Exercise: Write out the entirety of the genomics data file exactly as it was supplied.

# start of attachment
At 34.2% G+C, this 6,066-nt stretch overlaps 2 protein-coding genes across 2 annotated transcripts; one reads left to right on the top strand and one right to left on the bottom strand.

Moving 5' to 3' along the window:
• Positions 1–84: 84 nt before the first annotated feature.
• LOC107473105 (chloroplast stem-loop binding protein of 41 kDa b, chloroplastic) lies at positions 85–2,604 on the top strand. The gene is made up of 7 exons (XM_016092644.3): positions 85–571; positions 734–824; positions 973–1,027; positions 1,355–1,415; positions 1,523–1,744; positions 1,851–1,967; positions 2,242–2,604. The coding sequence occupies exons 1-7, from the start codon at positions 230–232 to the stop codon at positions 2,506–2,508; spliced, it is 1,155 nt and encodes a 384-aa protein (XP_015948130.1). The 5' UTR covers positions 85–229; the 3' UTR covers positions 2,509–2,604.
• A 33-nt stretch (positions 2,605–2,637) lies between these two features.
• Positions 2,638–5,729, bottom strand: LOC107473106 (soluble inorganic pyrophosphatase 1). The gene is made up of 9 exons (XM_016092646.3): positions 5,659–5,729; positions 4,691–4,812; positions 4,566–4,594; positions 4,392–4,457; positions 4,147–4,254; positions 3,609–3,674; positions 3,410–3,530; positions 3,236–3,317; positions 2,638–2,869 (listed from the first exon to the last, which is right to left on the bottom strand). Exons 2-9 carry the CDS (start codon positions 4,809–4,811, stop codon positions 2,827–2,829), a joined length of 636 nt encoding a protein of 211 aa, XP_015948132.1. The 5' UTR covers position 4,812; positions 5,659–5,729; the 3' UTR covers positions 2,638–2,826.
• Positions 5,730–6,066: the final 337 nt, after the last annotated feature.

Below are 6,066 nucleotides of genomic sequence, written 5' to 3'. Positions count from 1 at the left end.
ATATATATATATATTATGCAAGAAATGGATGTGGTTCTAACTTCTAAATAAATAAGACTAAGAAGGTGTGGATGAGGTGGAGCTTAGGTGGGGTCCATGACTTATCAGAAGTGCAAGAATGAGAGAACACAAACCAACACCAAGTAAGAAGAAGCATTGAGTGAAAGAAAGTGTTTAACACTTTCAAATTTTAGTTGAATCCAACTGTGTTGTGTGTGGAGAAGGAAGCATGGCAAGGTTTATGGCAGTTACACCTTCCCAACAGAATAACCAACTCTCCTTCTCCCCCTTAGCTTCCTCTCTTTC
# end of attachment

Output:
At 34.2% G+C, this 6,066-nt stretch overlaps 2 protein-coding genes across 2 annotated transcripts; one reads left to right on the top strand and one right to left on the bottom strand.

Moving 5' to 3' along the window:
• Positions 1–84: 84 nt before the first annotated feature.
• LOC107473105 (chloroplast stem-loop binding protein of 41 kDa b, chloroplastic) lies at positions 85–2,604 on the top strand. The gene is made up of 7 exons (XM_016092644.3): positions 85–571; positions 734–824; positions 973–1,027; positions 1,355–1,415; positions 1,523–1,744; positions 1,851–1,967; positions 2,242–2,604. The coding sequence occupies exons 1-7, from the start codon at positions 230–232 to the stop codon at positions 2,506–2,508; spliced, it is 1,155 nt and encodes a 384-aa protein (XP_015948130.1). The 5' UTR covers positions 85–229; the 3' UTR covers positions 2,509–2,604.
• A 33-nt stretch (positions 2,605–2,637) lies between these two features.
• Positions 2,638–5,729, bottom strand: LOC107473106 (soluble inorganic pyrophosphatase 1). The gene is made up of 9 exons (XM_016092646.3): positions 5,659–5,729; positions 4,691–4,812; positions 4,566–4,594; positions 4,392–4,457; positions 4,147–4,254; positions 3,609–3,674; positions 3,410–3,530; positions 3,236–3,317; positions 2,638–2,869 (listed from the first exon to the last, which is right to left on the bottom strand). Exons 2-9 carry the CDS (start codon positions 4,809–4,811, stop codon positions 2,827–2,829), a joined length of 636 nt encoding a protein of 211 aa, XP_015948132.1. The 5' UTR covers position 4,812; positions 5,659–5,729; the 3' UTR covers positions 2,638–2,826.
• Positions 5,730–6,066: the final 337 nt, after the last annotated feature.

Below are 6,066 nucleotides of genomic sequence, written 5' to 3'. Positions count from 1 at the left end.
ATATATATATATATTATGCAAGAAATGGATGTGGTTCTAACTTCTAAATAAATAAGACTAAGAAGGTGTGGATGAGGTGGAGCTTAGGTGGGGTCCATGACTTATCAGAAGTGCAAGAATGAGAGAACACAAACCAACACCAAGTAAGAAGAAGCATTGAGTGAAAGAAAGTGTTTAACACTTTCAAATTTTAGTTGAATCCAACTGTGTTGTGTGTGGAGAAGGAAGCATGGCAAGGTTTATGGCAGTTACACCTTCCCAACAGAATAACCAACTCTCCTTCTCCCCCTTAGCTTCCTCTCTTTC